Broncos, Keenum cleaning things up after 3-turnover debut

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              Denver Broncos quarterback Case Keenum throws a pass during the first half of an NFL football game against the Seattle Seahawks, Sunday, Sept. 9, 2018, in Denver. (AP Photo/Jack Dempsey)
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ENGLEWOOD, Colo. (AP) — Case Keenum’s new beginning in Denver was blotted by an uncharacteristic three interceptions, almost half the number he threw in Minnesota last year, when only seven of his 481 passes were picked off.

Keenum said he awoke the morning after Denver’s 27-24 win over Seattle and “I would say it didn’t feel quite like I wanted it to feel after my first win as a Bronco. So, there’s a lot of hunger. We’re all very, very hungry to get out there and keep getting better this week.”

The Broncos (1-0) host Oakland (0-1) on Sunday.

Despite the trio of interceptions, Broncos coaches didn’t flinch in their faith of Keenum. The QB who teamed with Stefon Diggs to produce the Vikings‘ virtuoso shocker in the playoffs threw three touchdown passes, punctuating the Broncos’ best offensive output since the 2015 finale with a frozen rope to a tiptoeing, tumbling Demaryius Thomas for the winning score.

Keenum also hit Emmanuel Sanders (10 catches for 135 yards) for his first touchdown since Week 2 last season, and rookie running back Phillip Lindsay for his first career TD, a 29-yard catch-and-run play.

Only one other time in Keenum’s 43 NFL games has he thrown as many as three interceptions; in 2016 he was picked off four times by the Giants while with the Los Angeles Rams.

Keenum said he needs to relax and realize he doesn’t have to press with such talent around him.

“I trust all those guys,” Keenum said. “We’ve got some incredible playmakers that make plays downfield, and if anything, I just need to make sure when a shot’s called, it’s not necessarily a shot taken. Check the ball down and rely on those guys because I’ve got some really big-time playmakers, and let them do what they do.

“I don’t have to do everything myself.”

His interceptions led to two Seahawks touchdowns and thwarted a Denver drive.

“That’s 17 points I’m responsible for,” Keenum said.

Coach Vance Joseph liked the way Keenum bounced back from his errant throws.

“After the interceptions he had his best drives,” Joseph said. “So, that speaks to his confidence. It speaks to him not folding.”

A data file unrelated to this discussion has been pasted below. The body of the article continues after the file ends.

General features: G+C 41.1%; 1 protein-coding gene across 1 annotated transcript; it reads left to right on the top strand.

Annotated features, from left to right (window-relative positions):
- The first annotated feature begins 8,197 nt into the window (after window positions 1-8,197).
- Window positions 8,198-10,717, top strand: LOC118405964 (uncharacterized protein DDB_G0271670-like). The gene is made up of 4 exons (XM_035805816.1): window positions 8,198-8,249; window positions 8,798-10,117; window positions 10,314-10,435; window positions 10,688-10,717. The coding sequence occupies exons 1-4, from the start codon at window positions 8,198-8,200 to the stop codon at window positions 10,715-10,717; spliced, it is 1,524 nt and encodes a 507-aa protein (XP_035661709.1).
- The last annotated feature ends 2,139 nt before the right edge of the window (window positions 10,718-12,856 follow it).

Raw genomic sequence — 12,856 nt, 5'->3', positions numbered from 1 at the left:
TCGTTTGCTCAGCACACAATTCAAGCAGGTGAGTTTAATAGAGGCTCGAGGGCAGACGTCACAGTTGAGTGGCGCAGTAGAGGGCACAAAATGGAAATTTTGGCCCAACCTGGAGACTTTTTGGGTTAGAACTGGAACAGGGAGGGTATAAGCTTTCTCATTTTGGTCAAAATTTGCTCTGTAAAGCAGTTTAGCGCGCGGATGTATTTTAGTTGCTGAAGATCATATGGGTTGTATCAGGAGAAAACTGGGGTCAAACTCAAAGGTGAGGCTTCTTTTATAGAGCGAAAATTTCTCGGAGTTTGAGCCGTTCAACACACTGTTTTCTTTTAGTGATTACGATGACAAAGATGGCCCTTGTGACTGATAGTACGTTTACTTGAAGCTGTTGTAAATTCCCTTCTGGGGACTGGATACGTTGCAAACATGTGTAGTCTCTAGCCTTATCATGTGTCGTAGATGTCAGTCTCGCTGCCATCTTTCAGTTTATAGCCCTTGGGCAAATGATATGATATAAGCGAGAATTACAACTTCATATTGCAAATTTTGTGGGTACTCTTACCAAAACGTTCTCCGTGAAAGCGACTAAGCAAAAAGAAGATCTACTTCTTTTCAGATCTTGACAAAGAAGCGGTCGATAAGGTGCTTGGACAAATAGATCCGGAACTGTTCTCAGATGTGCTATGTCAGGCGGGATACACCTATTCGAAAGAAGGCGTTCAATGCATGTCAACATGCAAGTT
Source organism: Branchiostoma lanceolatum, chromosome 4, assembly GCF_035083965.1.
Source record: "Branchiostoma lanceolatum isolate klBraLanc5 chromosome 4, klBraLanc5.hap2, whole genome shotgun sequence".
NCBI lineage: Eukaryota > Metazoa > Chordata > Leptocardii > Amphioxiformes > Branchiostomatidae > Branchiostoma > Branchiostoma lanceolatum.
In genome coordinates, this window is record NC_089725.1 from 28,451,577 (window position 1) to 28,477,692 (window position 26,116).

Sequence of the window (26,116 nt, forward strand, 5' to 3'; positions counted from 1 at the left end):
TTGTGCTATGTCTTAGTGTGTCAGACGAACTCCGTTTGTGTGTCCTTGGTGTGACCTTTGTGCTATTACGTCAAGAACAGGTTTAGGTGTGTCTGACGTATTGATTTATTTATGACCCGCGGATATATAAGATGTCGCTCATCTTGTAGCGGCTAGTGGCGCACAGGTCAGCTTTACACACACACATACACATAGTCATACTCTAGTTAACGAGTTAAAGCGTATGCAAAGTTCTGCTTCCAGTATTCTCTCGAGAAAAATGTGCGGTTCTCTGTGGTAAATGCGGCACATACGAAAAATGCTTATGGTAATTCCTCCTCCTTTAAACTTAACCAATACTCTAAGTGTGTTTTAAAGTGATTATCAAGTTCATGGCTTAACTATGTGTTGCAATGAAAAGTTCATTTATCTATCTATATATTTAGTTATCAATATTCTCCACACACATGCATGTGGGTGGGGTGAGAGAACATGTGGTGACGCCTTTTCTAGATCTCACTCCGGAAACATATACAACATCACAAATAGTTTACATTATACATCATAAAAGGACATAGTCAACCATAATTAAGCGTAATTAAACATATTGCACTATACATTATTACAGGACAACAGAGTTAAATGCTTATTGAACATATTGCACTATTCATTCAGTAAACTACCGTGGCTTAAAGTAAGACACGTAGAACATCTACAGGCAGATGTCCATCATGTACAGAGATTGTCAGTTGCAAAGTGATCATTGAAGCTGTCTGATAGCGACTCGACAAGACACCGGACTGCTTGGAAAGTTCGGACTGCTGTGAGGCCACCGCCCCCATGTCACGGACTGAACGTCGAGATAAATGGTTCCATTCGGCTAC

Raiders coach Jon Gruden is also a fan of Keenum’s and has been ever since interviewing him for his “QB Camp” show on ESPN in 2012, when Keenum came out of the University of Houston as the NCAA’s career leader in completions, passing yards and touchdowns.

“I’ve been accused of liking everybody, but I really like Keenum,” Gruden said. “What he did in college is unseen, the type of production that he had. I told our people a long time ago when I first got here I think THE free agent acquisition in pro football this year is going to be Case Keenum.”

Not Kirk Cousins, whom the Vikings turned to after Keenum led them to the NFC championship.

“What he did in Minnesota, the toughness that he put on tape,” Gruden said, his voice trailing off in admiration. “He made a throw last week against Seattle, there were two or three Seahawks beating down on him — it’s a 14-yard gain.

“His pocket presence, I think his personality, his fight, his grit, he gets the most out of himself. He’s given them consistent, quality play at a position that they haven’t had since (Peyton) Manning left.”

Denver’s 470 yards of offense was the most by the Broncos since the 2015 finale when Manning returned from a foot injury to rally Denver past the Chargers and vault them toward their Super Bowl 50 triumph.

Keenum is just as big a fan of Gruden’s.

“I’m pretty sure he watched every rep that I’d ever played in college, he found some obscure tape from I don’t know where,” Keenum said. “It was a lot of fun. I got a lot good feedback.”

One of Gruden’s most scrutinized moves since returning to the sideline was sending pass rusher Khalil Mack to the Chicago Bears in a move that sent shockwaves throughout the league and also makes life easier on the Raiders’ AFC West rivals.

“He’s talented,” Keenum said, “but I’m pretty sure they’re going to play 11 guys. They’re not just going to put 10 out there without him.”

In a conference call with reporters in Denver on Wednesday, Gruden said he’s been asked about the blockbuster trade ad nauseam “and rightfully so.”

“He’s a great guy. He’s a great player. It’s unfortunate we don’t have him,” Gruden said. “But we feel we did the right thing for this football team, for the future of the Raiders and for this building process.

“I know we’ve got to prove it. But so does he.”